Myanmar: Thingyan Time—When Fun-Loving Burmese Douse Their Disappointments - The Irrawaddy, April 11, 2007
Historians suggest that the annual water festival now about to be celebrated in many countries of Southeast Asia, including Burma, dates back more than 900 years and is believed to be rooted in Hinduism...

Songkran goddess - Daily News, April 13, 2007
Left: The Songkran goddess of this year is named Mahothorn-Sama. The fortune for this year is lots of thieves/bandits, bad situations, and farmers in trouble.

Right: Water pistols for Songkran for 7 baht.


(Photo: 2Bangkok.com)

Bangkok residents want to pay respect to PM Thaksin most during Songkran festival - TNA, April 11, 2006
People living in this Thai capital say they want to pay respect to caretaker Prime Minister Thaksin Shinawatra most during the ongoing Songkran festival, the traditional Thai New Year, by pouring perfumed water on his palms, according to a recent poll.
The ABAC Poll of Assumption University, conducted from April 8-10, found that the caretaker premier is still the most popular politician, with 52.9 per cent of respondents saying they want to pour perfumed water on Mr. Thaksin's hands and being blessed in return...


(Photo: 2Bangkok.com)
Seniors ride BTS free of charge - April 15, 2006
Left: The sign reads: Let's celebrate Songkran - 13-15 April - Seniors ride BTS free of charge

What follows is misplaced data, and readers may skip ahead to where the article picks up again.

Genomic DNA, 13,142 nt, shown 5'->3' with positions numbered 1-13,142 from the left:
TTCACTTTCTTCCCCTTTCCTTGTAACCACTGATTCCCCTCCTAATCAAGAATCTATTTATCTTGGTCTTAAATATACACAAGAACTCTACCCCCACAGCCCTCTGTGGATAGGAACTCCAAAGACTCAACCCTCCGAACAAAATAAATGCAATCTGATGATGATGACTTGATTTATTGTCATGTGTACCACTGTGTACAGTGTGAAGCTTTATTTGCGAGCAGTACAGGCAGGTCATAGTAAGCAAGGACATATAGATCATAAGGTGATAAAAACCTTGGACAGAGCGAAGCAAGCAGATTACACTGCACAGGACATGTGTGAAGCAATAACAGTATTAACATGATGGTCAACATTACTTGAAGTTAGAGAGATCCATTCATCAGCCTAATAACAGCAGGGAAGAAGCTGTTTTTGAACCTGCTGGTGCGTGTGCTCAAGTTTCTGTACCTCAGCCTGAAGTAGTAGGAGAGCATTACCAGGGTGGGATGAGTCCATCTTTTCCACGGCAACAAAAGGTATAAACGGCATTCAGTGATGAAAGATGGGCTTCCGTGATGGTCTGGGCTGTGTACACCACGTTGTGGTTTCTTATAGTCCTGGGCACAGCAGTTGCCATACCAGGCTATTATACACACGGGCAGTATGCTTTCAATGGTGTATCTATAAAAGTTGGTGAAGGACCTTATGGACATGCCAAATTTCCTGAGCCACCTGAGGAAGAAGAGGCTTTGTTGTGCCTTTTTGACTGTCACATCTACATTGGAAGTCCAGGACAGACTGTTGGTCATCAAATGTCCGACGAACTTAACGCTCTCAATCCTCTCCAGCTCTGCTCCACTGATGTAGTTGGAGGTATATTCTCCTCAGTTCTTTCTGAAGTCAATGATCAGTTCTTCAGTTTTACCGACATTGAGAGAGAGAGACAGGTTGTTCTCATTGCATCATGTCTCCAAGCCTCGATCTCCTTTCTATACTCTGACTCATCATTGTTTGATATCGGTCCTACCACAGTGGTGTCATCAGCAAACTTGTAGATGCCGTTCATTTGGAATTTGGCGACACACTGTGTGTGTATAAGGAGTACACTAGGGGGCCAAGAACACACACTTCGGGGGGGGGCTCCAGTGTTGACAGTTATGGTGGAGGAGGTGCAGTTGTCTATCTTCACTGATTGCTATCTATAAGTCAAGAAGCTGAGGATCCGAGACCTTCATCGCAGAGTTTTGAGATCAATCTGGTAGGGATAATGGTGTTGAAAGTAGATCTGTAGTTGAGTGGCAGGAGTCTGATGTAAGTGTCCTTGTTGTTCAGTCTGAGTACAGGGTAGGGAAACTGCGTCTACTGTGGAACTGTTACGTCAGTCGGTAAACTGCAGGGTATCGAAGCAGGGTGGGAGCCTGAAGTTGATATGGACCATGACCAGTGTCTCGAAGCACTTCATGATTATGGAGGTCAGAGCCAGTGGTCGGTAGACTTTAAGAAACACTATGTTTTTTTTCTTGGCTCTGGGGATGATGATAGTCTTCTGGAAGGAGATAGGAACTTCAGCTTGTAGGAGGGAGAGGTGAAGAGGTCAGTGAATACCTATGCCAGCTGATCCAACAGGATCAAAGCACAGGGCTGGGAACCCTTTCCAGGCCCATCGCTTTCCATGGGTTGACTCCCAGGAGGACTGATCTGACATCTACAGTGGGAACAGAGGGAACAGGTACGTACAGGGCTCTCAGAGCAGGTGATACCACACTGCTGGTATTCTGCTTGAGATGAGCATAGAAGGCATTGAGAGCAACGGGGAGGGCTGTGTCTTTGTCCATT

Official Songkran website - Songkran.net - April 13, 2006
Also: TAT has some info on the religious and cultural aspects of the festival.

Also: Ancient, region-wide custom, The Nation, April 13, 2003
The water festival has been celebrated for centuries in Thailand, Burma, Laos, Cambodia, even in Yunnan...

'The gayest of Thailand's festival'
- April 13, 2005
An interesting ghost site is the Internet 1996 World Exposition Thai Pavilion that also explains that Songkran is the 'The gayest of Thailand's festival.' Here: 'Deputy Prime Minister Dr. Thaksin Shinawatra clicking an electronic door to open the Thai Pavilion.'

Total abandon is not Songkran - Bangkok Post, April 9, 2005
...What is supposed to happen is that extended families reunite to express their respects to elders and each other by pouring scented water onto the hands of parents, grandparents, other kinfolk and friends, near and far. They are also presented with gifts to make merit and the elders, in return, wish the younger ones good luck, good health and prosperity in the year to come. It is a family affair and the most noble and loving one in our calendar...
To such people, Songkran is a time for getting wildly drunk, non-stop partying, motorcycle racing, drug-taking, gambling their present and future earnings away, taking water-throwing to dangerous and insane extremes with high-pressure water guns and hoses directed at unwitting passersby and moving vehicles, and engaging in outright hooliganism and water torture...

Picking up the bodies - April 16, 2005
Right: Truck from the Portektueng Foundation that helps pick up dead bodies. Note the interesting cartoon stickers--one of the left has a worker carrying an apparently nude worker and on the left a worker carries a corpse tied up in a white sheet Thai style.


(Photo: 2Bangkok.com)